April 5, 2019
TOKYO (Reuters) – Oil prices fell on Friday, with Brent slipping away from the $70 mark after briefly rising above that level in the previous session, as traders fretted about progress in U.S.-China talks to end a trade war.
International benchmark Brent futures dropped 23 cents, or 0.3 percent, to $69.17 a barrel by 0040. On Thursday, they closed 9 cents higher after touching a session high of $70.03, the highest since Nov. 12.
U.S. West Texas Intermediate (WTI) crude was down 2 cents at $62.08. The contract fell 36 cents in the previous session, having hit $62.99 on Wednesday, its highest since November.
U.S. President Donald Trump said on Thursday a trade deal with China was getting very close and could be reached in about four weeks, but he said sticking points included tariffs and intellectual property theft.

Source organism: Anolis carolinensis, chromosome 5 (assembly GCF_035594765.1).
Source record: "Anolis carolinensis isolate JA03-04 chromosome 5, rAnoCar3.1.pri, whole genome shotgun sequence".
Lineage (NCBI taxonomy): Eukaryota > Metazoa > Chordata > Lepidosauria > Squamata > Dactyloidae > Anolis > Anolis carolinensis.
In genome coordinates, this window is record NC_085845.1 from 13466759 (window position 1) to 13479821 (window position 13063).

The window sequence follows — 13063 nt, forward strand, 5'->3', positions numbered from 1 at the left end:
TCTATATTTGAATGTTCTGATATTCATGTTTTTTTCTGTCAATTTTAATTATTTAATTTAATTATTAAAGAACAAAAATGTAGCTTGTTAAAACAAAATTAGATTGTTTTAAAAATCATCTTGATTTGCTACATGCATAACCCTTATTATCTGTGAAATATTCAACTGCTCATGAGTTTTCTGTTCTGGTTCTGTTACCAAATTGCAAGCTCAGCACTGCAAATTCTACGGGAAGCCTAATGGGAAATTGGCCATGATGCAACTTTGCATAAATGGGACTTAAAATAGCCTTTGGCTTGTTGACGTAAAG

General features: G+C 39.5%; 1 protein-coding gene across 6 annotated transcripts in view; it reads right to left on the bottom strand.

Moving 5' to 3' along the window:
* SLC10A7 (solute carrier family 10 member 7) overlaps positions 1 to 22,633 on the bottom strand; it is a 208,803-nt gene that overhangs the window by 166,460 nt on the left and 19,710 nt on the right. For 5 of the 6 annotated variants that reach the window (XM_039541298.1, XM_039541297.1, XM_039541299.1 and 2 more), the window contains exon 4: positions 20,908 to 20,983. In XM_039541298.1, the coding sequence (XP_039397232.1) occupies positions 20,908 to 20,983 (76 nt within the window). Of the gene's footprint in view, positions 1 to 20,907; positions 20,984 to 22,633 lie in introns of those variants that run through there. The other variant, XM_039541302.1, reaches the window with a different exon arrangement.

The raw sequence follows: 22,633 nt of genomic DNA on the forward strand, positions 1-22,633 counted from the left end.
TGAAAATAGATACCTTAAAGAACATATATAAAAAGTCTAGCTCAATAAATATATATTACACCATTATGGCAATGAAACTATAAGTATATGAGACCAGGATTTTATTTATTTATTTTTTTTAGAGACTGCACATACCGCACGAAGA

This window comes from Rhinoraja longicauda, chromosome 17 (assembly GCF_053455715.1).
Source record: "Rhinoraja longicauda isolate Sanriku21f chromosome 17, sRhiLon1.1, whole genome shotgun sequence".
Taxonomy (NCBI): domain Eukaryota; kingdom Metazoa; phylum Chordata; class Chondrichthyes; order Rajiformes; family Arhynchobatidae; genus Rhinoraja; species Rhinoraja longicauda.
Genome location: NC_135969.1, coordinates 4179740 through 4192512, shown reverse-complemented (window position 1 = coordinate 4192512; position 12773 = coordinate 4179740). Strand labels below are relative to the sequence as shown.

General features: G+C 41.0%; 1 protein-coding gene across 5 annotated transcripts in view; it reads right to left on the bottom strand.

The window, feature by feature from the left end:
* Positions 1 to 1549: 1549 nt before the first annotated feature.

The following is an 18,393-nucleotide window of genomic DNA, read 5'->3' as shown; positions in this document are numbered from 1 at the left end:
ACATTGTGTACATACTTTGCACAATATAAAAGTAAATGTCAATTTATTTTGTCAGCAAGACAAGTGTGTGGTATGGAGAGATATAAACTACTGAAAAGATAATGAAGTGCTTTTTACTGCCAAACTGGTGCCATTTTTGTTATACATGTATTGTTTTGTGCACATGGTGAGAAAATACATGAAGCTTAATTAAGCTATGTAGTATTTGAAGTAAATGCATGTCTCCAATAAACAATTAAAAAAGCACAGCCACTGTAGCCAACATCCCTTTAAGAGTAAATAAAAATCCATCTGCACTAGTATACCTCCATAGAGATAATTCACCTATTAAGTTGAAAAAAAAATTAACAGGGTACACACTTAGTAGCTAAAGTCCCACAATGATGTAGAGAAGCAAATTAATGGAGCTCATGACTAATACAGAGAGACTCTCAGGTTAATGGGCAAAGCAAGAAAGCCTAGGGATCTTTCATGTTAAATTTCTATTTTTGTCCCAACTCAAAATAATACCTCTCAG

“A summit in April is looking unlikely despite the comments from both sides on how well the negotiations are going,” Alfonso Esparza, senior market analyst at OANDA, said in a note.
“After much talk there is still nothing to show for it, which is once again putting downward pressure on energy demand going forward,” Esparza said.
Brent has gained nearly 30 percent this year, while WTI has risen nearly 40 percent, underpinned by U.S. sanctions on Iranian and Venezuelan crude, OPEC production cuts and rising global demand.
But bearish economic indicators this week, including lower German factory orders, may be putting a cap on those gains.
German industrial orders fell in February by the sharpest rate in more than two years, according to data released Thursday.
Orders were hit by a slump in foreign demand, compounding worries that Europe’s largest economy had a weak start to the year.
(Reporting by Aaron Sheldrick; editing by Richard Pullin)